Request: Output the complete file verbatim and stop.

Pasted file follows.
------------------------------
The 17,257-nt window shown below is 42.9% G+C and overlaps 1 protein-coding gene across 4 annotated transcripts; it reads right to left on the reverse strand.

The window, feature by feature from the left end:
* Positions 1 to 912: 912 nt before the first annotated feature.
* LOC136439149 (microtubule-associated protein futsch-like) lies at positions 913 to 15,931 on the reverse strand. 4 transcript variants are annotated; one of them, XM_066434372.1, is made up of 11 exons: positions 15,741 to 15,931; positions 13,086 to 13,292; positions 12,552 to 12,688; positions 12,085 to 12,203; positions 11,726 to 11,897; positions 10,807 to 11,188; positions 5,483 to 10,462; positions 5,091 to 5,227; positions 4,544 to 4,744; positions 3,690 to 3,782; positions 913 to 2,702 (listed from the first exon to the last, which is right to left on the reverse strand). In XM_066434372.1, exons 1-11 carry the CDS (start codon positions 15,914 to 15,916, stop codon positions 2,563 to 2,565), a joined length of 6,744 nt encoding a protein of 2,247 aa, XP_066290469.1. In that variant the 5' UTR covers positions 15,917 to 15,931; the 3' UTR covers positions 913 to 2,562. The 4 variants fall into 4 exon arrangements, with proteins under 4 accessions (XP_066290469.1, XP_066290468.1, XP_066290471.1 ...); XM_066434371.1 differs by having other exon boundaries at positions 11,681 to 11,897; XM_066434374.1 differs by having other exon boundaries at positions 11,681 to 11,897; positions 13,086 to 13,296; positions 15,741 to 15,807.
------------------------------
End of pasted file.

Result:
The 17,257-nt window shown below is 42.9% G+C and overlaps 1 protein-coding gene across 4 annotated transcripts; it reads right to left on the reverse strand.

The window, feature by feature from the left end:
* Positions 1 to 912: 912 nt before the first annotated feature.
* LOC136439149 (microtubule-associated protein futsch-like) lies at positions 913 to 15,931 on the reverse strand. 4 transcript variants are annotated; one of them, XM_066434372.1, is made up of 11 exons: positions 15,741 to 15,931; positions 13,086 to 13,292; positions 12,552 to 12,688; positions 12,085 to 12,203; positions 11,726 to 11,897; positions 10,807 to 11,188; positions 5,483 to 10,462; positions 5,091 to 5,227; positions 4,544 to 4,744; positions 3,690 to 3,782; positions 913 to 2,702 (listed from the first exon to the last, which is right to left on the reverse strand). In XM_066434372.1, exons 1-11 carry the CDS (start codon positions 15,914 to 15,916, stop codon positions 2,563 to 2,565), a joined length of 6,744 nt encoding a protein of 2,247 aa, XP_066290469.1. In that variant the 5' UTR covers positions 15,917 to 15,931; the 3' UTR covers positions 913 to 2,562. The 4 variants fall into 4 exon arrangements, with proteins under 4 accessions (XP_066290469.1, XP_066290468.1, XP_066290471.1 ...); XM_066434371.1 differs by having other exon boundaries at positions 11,681 to 11,897; XM_066434374.1 differs by having other exon boundaries at positions 11,681 to 11,897; positions 13,086 to 13,296; positions 15,741 to 15,807.